Educated consumers continue to look to nature-inspired colors and materials, while growth in the engineered stone segment suggests a continued desire for the benefits of natural stone, without the maintenance.
By Denise D. VermeulenToday's consumers are excited about the broad array of options when remodeling the kitchen. And, few places in the home have seen more creativity or advances in technology than the kitchen countertop.
Choosing a countertop can be a bit of a challenge but only because there are so many great choices out there nowadays. From a broad array of natural and engineered stone choices and solid surface in every color and pattern imaginable, to stainless steel, tile, concrete, butcher block, laminate, glass, lava stone, soapstone and more, there's something for every taste, budget and design style.
The mix-and-match approach to choosing countertops remains a strong theme, both for aesthetic and budgetary reasons, while honed surfaces seem to be gaining ground over shiny polished ones, and texture remains the watchword of the day.
According to dealers and manufacturers recently surveyed by Kitchen & Bath Design News, demand for countertops made from natural and engineered stone is rapidly increasing, and granite remains one of the hottest choices around.
According to Jim Janochoski, national sales manager for Cold Spring Granite Co. in Cold Spring, MN, "Granite continues to be a dynamic material for tops. The crystal structure of granite gives it a 3-D depth that no synthetic material can simulate."
Nevertheless, many in the industry agree that the growing demand for engineered stone products is driven by these products' functionality and ease of care. "We are seeing more and more consumers asking for a natural stone product for their home," says Jenny Sullivan, marketing manager for CAMBRIA, USA, in Eden Prairie, MN. "And, the fact that [quartz] is care-free makes it more appealing to some consumers than granite, which has to be maintained."
While granite scores big among high-end consumers desiring "trophy kitchens," or those for whom maintenance is not an issue, others who frequently use their kitchens may love the look of stone but be uncomfortable with the level of maintenance required to keep a granite countertop looking good and functioning well And, while granite needs to be sealed regularly, the latest in engineered stone requires little of the consumer.
Another advantage of engineered stone, manufacturers point out,
is that designers can show the countertop choices to the customer
right in the showroom. The product has a consistent look that
consumers can identify and count on. And, there are no trips to the
manufacturer's stone yard required.
Terrie O'Dell, CMG, senior design manager for Nevamar Co., in Odenton, MD, acknowledges the popularity of granite, but adds, "It still remains out of reach for the majority of homeowners." Likewise, she points out that "engineered stone, quartz, solid surface, concrete and even lava stone are gaining popularity, but once again, the price point can be a budget buster."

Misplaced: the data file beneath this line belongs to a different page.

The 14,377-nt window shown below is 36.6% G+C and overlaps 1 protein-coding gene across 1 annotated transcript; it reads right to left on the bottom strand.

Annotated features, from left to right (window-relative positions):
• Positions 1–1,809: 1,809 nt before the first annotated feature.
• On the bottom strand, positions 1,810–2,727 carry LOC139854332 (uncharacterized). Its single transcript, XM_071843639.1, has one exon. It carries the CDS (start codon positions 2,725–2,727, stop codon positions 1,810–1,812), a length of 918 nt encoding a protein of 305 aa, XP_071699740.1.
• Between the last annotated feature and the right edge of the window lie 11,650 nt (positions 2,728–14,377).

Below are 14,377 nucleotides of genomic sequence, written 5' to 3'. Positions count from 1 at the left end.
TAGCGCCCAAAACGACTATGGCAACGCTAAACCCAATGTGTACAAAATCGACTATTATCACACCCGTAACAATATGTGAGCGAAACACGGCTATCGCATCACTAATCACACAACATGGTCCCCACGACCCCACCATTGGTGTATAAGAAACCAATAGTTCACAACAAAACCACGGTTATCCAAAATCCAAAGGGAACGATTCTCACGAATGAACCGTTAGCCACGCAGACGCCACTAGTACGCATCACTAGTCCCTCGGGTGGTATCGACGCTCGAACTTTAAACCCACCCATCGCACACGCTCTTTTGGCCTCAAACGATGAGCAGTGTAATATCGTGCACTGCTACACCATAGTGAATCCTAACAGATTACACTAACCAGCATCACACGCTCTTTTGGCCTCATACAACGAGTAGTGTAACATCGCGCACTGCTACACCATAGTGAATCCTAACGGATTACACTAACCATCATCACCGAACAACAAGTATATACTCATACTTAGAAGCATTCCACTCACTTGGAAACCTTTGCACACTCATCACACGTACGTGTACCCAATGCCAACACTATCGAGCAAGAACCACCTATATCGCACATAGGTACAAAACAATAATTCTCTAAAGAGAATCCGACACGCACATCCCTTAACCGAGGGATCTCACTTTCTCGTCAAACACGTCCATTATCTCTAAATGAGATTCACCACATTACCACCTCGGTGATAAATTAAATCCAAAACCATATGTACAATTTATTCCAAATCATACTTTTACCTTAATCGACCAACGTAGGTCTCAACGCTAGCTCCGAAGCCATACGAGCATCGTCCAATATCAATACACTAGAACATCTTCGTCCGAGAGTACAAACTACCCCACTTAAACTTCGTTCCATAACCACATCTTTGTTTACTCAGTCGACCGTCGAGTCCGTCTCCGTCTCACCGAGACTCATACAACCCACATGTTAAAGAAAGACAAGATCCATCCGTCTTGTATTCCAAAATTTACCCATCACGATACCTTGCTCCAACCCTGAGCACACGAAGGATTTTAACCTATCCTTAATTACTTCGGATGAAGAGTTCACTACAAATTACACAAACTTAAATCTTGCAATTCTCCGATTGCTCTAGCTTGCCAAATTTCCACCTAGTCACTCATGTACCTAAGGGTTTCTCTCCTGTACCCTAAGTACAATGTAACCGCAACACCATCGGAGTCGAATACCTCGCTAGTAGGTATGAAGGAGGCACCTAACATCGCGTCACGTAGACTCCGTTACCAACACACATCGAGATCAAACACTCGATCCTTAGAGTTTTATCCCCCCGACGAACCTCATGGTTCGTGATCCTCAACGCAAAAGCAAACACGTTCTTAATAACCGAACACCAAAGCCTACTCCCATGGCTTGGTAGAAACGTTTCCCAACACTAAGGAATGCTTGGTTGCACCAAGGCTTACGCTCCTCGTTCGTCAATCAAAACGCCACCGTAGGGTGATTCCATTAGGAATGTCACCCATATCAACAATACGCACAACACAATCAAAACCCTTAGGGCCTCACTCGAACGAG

However, even at lower price points, the popularity of natural
stone continues to drive style trends, O'Dell believes. And, to
that end, companies selling laminate are recognizing the appeal of
a natural stone look and incorporating the idea into their own
marketing strategies. As O'Dell explains, "There is a continuing
demand for laminate countertops that resemble engineered stone,
granite and concrete."
When it comes to color choices, "The hottest trend is natural colors with movement and depth," says Gina Covell, spokesperson for Silestone by Cosentino, which is based in Stafford, TX.
Wayne Rutledge, marketing communications manager for Avonite Surfaces, in Florence, KY, agrees that color is important. "Consumers are becoming more comfortable with color," he notes, adding that the consumer is "more definite about seeking out distinctive ways to express personality and sense of style. Counter surfaces are an ideal place to make that statement in the kitchen."
Sullivan agrees that "color is a huge selling point," and adds,
"I think consumers choose color first and foremost when selecting a
surface. If they see a color they like, they are immediately
intrigued to learn more about
But, regardless of the material chosen for countertops, the trend is decidedly toward natural colors. GinGuei Ebnesajjad, director of product styling and development for DuPont Corian Surfaces in Wilmington, DE, claims that the desire "to balance the material and spiritual needs" is reflected in the recent color trends. "We have seen the natural and neutral color trend for the last few years as a result of this desire. The soft shades of the neutral and natural colors, and tone-on-tone patterns provide balance to the intensity of the high-tech gears around us," she says.
She further notes that these natural tones "provide less stimulation" and induce a calming effect something that holds great appeal for today's overworked and overstressed families.
Rutledge also points to the "continuing popularity of nature's own broad spectrum of comfortable earth tones, with familiar colors, down-to-earth textures and occasional vivid accents."
The natural quartz surfaces offered in today's showrooms have
"natural variation in the color pattern," says Sullivan.
John Scott III, v.p. for fabrication products at The Swan Corp., in St. Louis, MO, agrees: "There seems to be a greater demand now for the earthy tones." He adds that popular colors include those with "larger chips or chunk patterns."